How to Protect Your Mental Health When Using Social Media
You don't have to give up social media, just learn how to manage it.
Posted March 17, 2023 | Reviewed by Tyler Woods
Social media has been the target of criticism for a while now. Hundreds of articles have been written about the negative impact of social media on mental health. But most of the research on its impact does not propose practical solutions. While it is important for us to understand why social media can be harmful, the reality is that it is here to stay. So it makes more sense to learn how to use it in healthy ways, rather than focusing on its negative characteristics. There are things that we can all do to make social media a safe and healthy place for everyone who chooses to use it.
Think about why you use social media
People choose to engage with social media for lots of reasons. Some people like to post photos of vacations, times with family and friends, and other special events. Some people use social media as a platform for discussing political and social issues. Many people use social media to stay in touch with people with whom they may not otherwise have the opportunity to connect. All of these reasons are positive, and they can all be motivations to stay on social media. But we have to manage our own assumptions, expectations, and judgements when navigating social media posts. For example, the way people present on social media is an image that we have to take at face value. If looking at people's vacation pictures makes us feel jealous or sad, the problem isn’t the people sharing it. It’s important to recognize that something within us is creating that response. Then, it’s up to us to decide if the reasons we are on social media are more valuable than the things about it that make us feel bad about ourselves or our lives.
Observe your emotions as you peruse social media
It’s important to examine your feelings as you’re scrolling—the photos that make you jealous or sad, the articles or comments of friends that make you angry—and the implications for your mental health after you’ve spent a couple of hours using the apps. If you notice that most of your emotions are negative in response to social media, think about what you should do. Perhaps there are certain apps that are more triggering than others, which may indicate you need to at least take a break from them. If posting your own photos or comments does not make you feel good, consider why you stay on the social media sites. Removing them from your devices, even temporarily, can give you the space necessary to think about what needs to change so that you can feel better about your social media engagement. However, if you find that you have a mixture of emotions, think about the positive experiences that you have and how you can prioritize them.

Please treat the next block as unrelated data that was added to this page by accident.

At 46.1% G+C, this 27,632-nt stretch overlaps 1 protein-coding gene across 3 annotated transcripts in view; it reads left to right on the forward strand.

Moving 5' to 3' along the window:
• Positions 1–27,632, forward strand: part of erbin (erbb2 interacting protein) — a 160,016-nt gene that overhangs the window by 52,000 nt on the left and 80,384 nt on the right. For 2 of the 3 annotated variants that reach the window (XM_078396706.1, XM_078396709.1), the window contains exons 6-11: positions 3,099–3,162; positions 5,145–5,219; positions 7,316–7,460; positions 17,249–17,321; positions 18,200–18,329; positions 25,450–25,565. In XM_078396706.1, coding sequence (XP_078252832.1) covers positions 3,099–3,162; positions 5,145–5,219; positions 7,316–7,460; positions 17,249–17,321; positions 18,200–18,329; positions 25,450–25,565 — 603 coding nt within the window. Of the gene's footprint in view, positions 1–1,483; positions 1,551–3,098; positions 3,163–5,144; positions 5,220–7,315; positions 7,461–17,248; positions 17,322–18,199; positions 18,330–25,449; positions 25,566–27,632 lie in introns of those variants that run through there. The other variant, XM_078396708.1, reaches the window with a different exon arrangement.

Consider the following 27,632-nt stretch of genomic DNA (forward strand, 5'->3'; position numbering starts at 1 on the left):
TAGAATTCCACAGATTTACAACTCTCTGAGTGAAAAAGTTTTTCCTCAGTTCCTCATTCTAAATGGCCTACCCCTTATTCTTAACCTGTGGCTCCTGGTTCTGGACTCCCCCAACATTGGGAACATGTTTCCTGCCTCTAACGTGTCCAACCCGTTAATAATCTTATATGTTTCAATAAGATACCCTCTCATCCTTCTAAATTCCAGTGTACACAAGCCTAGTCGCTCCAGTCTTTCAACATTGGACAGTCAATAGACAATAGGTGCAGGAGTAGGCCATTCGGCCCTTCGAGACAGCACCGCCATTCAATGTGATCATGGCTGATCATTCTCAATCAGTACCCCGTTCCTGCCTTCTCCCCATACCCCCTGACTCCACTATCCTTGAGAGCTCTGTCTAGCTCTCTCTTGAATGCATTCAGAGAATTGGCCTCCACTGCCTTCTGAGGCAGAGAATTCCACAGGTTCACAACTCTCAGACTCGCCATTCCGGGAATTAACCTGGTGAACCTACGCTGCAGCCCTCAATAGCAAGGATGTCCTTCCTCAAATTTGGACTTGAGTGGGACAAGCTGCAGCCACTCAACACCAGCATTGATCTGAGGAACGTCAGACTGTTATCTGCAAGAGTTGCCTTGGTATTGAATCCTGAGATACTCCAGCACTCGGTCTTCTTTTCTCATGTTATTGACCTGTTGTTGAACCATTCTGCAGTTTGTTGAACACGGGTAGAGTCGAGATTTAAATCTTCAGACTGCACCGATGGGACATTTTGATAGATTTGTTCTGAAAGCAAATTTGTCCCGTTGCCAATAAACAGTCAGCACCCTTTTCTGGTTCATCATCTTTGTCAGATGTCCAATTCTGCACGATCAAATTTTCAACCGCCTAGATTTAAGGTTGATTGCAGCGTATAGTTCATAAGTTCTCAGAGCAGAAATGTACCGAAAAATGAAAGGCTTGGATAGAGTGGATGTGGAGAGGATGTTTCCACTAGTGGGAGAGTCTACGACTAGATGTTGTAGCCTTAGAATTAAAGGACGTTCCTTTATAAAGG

Identify content that you want to see less of
We all have limits to what we can tolerate. If there are friends that you need to unfollow, that’s okay. If there are popular magazines or commercials that constantly remind you of things you’d like to change, you can block them. Spending time managing your social media accounts could feel very freeing and put you back in control of what you consume. This does not mean that you are avoidant or trying to tune out from the real world. Instead, it means that you are creating a social media environment that allows you to feel positive emotions and to connect with people that you enjoy. Think of it as a form of self-care. We decide who we want to keep in our lives as a friend or romantic partner. We can do the same thing with certain forms of social media or certain content that consistently triggers negative reactions.
Engaging with social media is going to be a mixed experience. It can call attention to our flaws and make us feel bad about ourselves. It can make us want what others have, and it can increase our sense of loneliness. But using it can also bring us joy, make us laugh, and keep us in touch with friends from the past. So we don’t have to totally disconnect. We can mindfully adapt our social media use, just like we might set boundaries in traditional relationships. Working to cultivate social media’s positive effects is the key to keeping it a part of our lives and protecting our mental health.